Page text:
The city's annexation plans were given the go-ahead Monday by the Chattanooga-Hamilton County Regional Planning Commission, even as residents and some commissioners voiced displeasure in the move.
"We asked the city to come back with a better plan," said planning Commissioner Bobby Scott. "They have shown us the dignity to come back with the same piece of (expletive) they did before."
The commission voted 7-5 Monday to approve the second phase of the city's annexation plan. The commission voted 9-5 last month to approve the city's first phase of annexation plans.
The Chattanooga City Council will take up annexation for the first time tonight during a public hearing. The hearing will be the first of 10 over the next two months, with each looking at areas within the first and second phases of annexation.
On Monday, about 70 people filled the Hamilton County Commission chamber to voice their frustrations at the plans and to ask the planning commission to reject the proposal.
Planning Commission Chairman Dale Mabee told the audience before the meeting that the commission's obligation was only to vote on whether the city provided a "reasonable" plan of services such as police, fire and sewer.
"It's not in our authority to vote annexation up or down," Mr. Mabee said.
Gary Starnes, attorney for Hamilton County Residents Against Annexation, told commissioners that the city had not adequately fulfilled its obligation in presenting a plan. He said the city's plan lacked details about cost estimates for providing public services.
"You're obligated to look beyond a three-page summary," Mr. Starnes said.
On Friday, the anti-annexation group filed a lawsuit against the city, saying the city has not provided requested information about cost estimates for the annexation.
Mr. Starnes told planners Monday that the group was "trying to get the records you should have."
During Monday's meeting, city Councilman Jack Benson, a member of the planning commission, said that sometimes every plan cannot be mapped out. He noted that, before he got married to his wife, he did not have to plan out his 54 years of marriage to his father-in-law.
"You were not required by law to have a plan," Mr. Starnes replied.
Annexation should take place for the benefit of the city, Mr. Benson said.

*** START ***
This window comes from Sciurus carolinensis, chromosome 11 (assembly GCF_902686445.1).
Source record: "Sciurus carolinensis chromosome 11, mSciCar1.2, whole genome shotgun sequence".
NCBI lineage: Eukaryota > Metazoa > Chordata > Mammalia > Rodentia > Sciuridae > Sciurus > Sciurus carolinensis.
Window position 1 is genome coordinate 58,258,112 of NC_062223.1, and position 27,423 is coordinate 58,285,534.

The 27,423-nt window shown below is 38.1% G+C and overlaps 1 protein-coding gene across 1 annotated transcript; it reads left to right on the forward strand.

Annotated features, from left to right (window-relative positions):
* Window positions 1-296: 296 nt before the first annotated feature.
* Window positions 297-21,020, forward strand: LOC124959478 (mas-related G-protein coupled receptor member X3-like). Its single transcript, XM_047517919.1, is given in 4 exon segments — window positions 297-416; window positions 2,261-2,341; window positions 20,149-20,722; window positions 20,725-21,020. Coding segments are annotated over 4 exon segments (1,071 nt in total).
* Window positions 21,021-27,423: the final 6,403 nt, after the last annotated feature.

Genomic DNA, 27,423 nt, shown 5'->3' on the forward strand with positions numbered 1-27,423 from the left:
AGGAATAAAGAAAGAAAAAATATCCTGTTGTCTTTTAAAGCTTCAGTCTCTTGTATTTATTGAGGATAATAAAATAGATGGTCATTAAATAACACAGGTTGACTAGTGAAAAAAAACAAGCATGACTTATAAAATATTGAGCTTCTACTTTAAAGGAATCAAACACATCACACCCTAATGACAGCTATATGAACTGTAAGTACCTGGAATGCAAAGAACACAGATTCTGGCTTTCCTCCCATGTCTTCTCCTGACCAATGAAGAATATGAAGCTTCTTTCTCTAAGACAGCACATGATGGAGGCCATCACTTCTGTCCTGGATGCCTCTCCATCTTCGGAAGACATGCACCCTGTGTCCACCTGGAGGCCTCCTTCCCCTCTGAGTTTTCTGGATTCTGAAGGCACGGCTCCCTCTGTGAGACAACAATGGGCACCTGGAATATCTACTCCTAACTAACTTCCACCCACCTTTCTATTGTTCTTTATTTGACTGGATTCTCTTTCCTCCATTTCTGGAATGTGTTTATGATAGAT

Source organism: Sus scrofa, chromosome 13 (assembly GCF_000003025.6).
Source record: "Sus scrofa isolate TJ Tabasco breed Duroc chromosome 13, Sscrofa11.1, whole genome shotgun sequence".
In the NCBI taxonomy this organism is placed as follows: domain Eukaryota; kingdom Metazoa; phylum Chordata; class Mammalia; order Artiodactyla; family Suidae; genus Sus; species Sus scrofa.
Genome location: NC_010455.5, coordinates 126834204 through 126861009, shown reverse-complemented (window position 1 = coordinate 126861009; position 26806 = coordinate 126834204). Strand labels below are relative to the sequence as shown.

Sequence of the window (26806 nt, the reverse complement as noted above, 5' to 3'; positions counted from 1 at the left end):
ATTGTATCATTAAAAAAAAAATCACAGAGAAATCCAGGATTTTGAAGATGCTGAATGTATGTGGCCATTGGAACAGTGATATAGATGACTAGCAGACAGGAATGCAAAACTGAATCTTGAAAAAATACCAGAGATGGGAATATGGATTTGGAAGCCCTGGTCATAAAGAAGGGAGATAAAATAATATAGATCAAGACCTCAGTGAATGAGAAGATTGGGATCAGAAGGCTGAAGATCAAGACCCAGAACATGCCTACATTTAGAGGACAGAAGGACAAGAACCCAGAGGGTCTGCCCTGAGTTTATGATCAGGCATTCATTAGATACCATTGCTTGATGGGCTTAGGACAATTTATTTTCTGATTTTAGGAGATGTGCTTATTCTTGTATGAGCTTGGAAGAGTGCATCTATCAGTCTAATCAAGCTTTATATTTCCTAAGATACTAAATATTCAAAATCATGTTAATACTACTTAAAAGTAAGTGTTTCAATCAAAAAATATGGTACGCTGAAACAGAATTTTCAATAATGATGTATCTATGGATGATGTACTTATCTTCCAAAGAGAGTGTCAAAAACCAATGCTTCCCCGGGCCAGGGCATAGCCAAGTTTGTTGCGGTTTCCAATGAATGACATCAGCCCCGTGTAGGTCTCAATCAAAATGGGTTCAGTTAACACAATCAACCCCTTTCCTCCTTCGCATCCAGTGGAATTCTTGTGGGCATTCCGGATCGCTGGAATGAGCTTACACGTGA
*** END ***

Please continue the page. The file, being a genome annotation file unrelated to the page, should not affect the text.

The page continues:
"It would be better for the future of this area and its vitality," he said.
Bill Reesor, a resident of the Windstone development, accused the city of not having the information in the first place.
"We don't have the numbers and you don't have them, either," he said.
Scott Bishop, a resident of Stonewall Farms, said he felt the information requested by Hamilton County Residents Against Annexation should have been "in a box, gift wrapped with a bow on it" and handed over to the citizens.
"You folks are about to vote on something you have no numbers on," Mr. Bishop told the planning commission.
Mayor Ron Littlefield responded to the criticism of the annexation plans by saying that city officials were complying with law.
"We're following the steps as required," Mr. Littlefield said.
In Business: Read about how the Chattanooga-Hamilton County Regional Planning Agency also approved a $100 million development off Interstate 75 near the Summit landfill.
The Chattanooga City Council will begin its first set of public hearings on annexation tonight after its regularly scheduled meeting; the first meeting will discuss the area around Cummings Cove.
* Areas along the side of Lookout Mountain
* Areas in north Hixson, specifically Stonewall Farms subdivision
* Areas in East Brainerd, specifically the Windstone and Hurricane Creek subdivisions
* A large swath of commercial area along Highway 58
Source: City of Chattanooga
HOW THEY VOTED
* Voting for: Mayor Ron Littlefield, Jack Benson, Jon Bell, Mary Eastman, Kenneth Jordan, Y.L. Coker and Don Moon.
* Voting against: Larry Henry, Mike Langley, Bobby Scott, Dan Wade, Tommy McDaniel
* Recusing himself: Vance Travis
* Not present: William Smith